It’s the closing weeks of 2013 and The Boston Globe, the recently acquired real estate of proud Red Sox owner John W. Henry, still publishes climate denial on its Opinion page. This puts Mr. Henry in fine company, so to speak, as shown in an important new study of the climate-denial funding machine from Drexel University’s Robert J. Brulle and Stanford’s Center for Advanced Study in the Behavioral Sciences. Of course, Henry’s funding of his op-ed page can’t be compared with the billion-dollar ocean of right-wing anti-science money. But still.
If it’s hard to accept—at this late date, given what we know about the imminent threat of catastrophic warming—that one of America’s great newspapers still runs columns denying the overwhelming scientific consensus on climate change, consider for a moment some of the other forms that denial still takes, many of them far more subtle and yet, perhaps, no less dangerous.
Indeed, you find them in places you’d least expect, such as Harvard’s Massachusetts Hall. As Tim DeChristopher put it in a guest post on this blog in October, when Harvard President Drew Faust issued her public statement rejecting students’ call for fossil-fuel divestment, she revealed, not outright denial of climate science, but a failure to acknowledge what the situation requires. Here’s DeChristopher:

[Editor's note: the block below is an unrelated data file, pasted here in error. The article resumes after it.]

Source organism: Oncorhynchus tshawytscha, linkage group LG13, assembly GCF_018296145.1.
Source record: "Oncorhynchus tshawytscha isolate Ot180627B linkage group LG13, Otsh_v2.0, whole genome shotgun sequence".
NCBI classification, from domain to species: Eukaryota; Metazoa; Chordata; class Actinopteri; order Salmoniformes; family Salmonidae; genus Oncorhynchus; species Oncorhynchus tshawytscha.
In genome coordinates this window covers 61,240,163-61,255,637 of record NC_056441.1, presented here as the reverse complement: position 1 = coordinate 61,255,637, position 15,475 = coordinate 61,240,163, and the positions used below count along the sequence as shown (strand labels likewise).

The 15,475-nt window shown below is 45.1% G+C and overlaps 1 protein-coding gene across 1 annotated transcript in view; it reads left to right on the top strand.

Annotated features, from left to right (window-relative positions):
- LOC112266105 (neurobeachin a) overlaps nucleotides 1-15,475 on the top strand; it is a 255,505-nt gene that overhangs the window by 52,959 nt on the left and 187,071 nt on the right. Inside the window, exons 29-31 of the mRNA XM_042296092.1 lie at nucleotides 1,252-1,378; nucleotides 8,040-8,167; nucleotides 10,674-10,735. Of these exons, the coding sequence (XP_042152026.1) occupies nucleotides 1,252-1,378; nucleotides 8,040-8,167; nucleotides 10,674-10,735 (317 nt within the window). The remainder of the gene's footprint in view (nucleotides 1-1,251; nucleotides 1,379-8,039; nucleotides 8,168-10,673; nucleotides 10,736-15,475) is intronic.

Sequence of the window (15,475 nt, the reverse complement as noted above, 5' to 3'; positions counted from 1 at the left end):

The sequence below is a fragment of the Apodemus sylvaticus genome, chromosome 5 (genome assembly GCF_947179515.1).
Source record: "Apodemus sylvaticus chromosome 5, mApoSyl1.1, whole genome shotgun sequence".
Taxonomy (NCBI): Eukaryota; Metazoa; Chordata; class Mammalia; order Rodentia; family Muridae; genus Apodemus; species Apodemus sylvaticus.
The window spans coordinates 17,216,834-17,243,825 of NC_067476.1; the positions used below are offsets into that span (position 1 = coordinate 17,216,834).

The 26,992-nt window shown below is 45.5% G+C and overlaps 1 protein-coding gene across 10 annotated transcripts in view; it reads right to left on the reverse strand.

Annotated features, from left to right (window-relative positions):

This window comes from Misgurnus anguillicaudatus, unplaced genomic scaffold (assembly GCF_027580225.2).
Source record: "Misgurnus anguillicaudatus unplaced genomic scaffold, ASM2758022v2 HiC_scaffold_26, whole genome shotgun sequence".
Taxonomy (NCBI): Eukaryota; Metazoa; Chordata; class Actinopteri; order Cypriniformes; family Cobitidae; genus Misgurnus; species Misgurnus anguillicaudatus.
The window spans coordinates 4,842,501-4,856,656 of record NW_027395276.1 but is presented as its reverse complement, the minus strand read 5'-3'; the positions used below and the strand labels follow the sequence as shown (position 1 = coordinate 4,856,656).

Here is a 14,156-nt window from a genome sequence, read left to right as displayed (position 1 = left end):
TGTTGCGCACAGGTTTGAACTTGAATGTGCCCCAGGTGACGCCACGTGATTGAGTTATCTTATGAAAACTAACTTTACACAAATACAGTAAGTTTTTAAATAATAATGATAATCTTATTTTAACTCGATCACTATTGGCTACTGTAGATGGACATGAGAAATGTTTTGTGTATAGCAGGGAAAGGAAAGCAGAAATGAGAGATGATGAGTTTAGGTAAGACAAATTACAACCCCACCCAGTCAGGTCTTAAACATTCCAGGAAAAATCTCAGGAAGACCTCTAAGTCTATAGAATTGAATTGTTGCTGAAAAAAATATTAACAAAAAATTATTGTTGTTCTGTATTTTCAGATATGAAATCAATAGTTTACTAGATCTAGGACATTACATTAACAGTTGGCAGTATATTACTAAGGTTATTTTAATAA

[Faust] touts all the great research on climate change that is done at Harvard, but she ignores the fact that the fossil fuel industry actively works to suppress or distort every one of those efforts. To seriously suggest that any research will solve the climate crisis while we continue to allow the fossil fuel industry to maintain a stranglehold on our democracy is profoundly naive. Faust never admits whether or not she agrees with the basic science of the carbon budget, which is the foundation of the understanding that the current reserves of the fossil fuel industry cannot be burned without condemning us to an unlivable future. If she accepts the science, she should explain how her plan of cooperation will convince the industry to leave those assets in the ground.
But here’s the truly scary thing: Drew Faust is utterly conventional in her failure to connect climate science with our political and economic realities. And I’m not talking about conservatives here. Remarkably, you see it across a broad swath of the center-left and left, from mainstream to radical, where climate is too often completely absent from any analysis—whether it’s Peter Beinart, to take just one example, in one of the year’s most talked-about pieces, arguing that millennials are giving rise to a “new new left,” while leaving out of his generational analysis the existential threat looming over today’s young people; or whether it’s Jacobin founding editor Bhaskar Sunkara, whose recent “Letter to The Nation From a Young Radical” described a “Next Left” that’s apparently oblivious to climate science. (To be fair, Jacobin has published some searching essays on climate and left politics by Alyssa Battistoni, with another forthcoming in January.)